The “Come-to-Hollywood” Moment

YESTERDAY, I did a quick tag-along with my photographer friend who had a shoot in Hollywood. I don’t make it into Hollywood like I used to when I worked and lived closer by.
It’s a hike. It’s exhausting. It’s its own maze — both physical and mental.

Hollywood is never what anyone expects it to be. Even when you are a native and know better.

I was surprised at the swarming crowds —  summertime-size on a hazy March afternoon. I was also, still surprised, how even more so like a brassy theme park it looks. if that could even be possible.

I’ll take the dilapidated fading-glory over the corporate curation any day. But it is a head-spinning mix no matter what you come looking for, because you will always be surprised by what you actually stumble into.

There are lovely pockets of noir splendor.




Some reminders of  old-school suit-and-tie glamour


And then of course, there’s spectacle pretending to be normal


So, I took some pictures too — but the picture I didn’t take was an image that lingered with me. It was one of a man standing at the northeast corner of Hollywood and Highland with a hand-printed sign that had — shall we say — an explicative scrawled across it. When passers-by would look at him directly, or point a camera his way, he’d flip them the finger — the finger corresponding to the sign’s expletive — you get the idea.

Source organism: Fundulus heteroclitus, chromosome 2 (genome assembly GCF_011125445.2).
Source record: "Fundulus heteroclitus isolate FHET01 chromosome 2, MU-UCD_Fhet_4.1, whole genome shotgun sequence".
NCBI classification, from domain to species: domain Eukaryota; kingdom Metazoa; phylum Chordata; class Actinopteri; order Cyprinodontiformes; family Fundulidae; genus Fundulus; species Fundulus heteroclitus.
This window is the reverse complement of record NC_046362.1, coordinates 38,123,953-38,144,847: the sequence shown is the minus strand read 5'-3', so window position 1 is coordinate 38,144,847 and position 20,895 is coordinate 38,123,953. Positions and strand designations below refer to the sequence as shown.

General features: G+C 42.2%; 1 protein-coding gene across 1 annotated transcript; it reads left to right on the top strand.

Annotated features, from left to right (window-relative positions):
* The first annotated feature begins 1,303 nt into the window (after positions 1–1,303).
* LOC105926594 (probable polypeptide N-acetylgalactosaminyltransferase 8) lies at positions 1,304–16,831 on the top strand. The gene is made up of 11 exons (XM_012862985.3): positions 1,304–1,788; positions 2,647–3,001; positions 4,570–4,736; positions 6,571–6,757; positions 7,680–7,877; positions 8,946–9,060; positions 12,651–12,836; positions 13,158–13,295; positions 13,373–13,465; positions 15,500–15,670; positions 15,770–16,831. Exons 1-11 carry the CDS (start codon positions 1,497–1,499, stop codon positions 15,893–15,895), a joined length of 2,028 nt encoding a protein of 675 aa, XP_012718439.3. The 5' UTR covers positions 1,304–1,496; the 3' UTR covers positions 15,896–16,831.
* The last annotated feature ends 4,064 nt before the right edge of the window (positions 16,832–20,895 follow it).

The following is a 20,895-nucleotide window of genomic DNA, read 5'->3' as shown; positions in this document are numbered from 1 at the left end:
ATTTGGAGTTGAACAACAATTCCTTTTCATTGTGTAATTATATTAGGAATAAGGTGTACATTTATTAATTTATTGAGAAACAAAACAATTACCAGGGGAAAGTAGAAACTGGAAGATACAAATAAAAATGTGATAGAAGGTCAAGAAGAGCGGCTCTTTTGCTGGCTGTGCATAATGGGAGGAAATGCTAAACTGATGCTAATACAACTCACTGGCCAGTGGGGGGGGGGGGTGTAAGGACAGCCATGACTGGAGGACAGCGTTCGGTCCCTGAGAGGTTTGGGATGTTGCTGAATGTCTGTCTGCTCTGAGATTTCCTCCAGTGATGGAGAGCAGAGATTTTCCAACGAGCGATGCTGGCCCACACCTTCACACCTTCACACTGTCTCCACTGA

A good-sized crowd, 10-deep, fanned out before him  — an otherwise nondescript man in cargo pants and baseball cap. They cheered him on.  They looked and laughed and  pointed. They trained the lenses of  video cameras, smartphones, fancy DSLR rigs at him — he flipped each one of them off, flashing a quick, sardonic smile, eyes screened off with inky shades — of course.

One teenager — a tourist —  diligently snapped a half a dozen shots and then thanked him   in a polite, each-syllable-enunciated-accented English.

He flipped her off.

One woman, (who reminded me of the Hollywood I grew up visiting) in a leopard-print one-piece bathing suit, stringy dishwater hair and a face whose eyes were obscured by liberal application of liner and mascara — croaked over the traffic noise : “I mean y’know kids see that. That’s just disgusting.”

He flipped her off too — of course.



Later as I traveled back home, I realized, I suppose, that whole shrill exchange is an a way an apt metaphor for Hollywood itself:

Take my picture, I’m ridiculous, I’m cynical, I’m pushing your buttons. I’m in your face.

And you love it.

Take my picture.

Take one more . . .



2 thoughts on “The “Come-to-Hollywood” Moment

  1. Nice, thoughtful reflections on this place. Of course I still want to see a picture of the one person you chose not to photograph.

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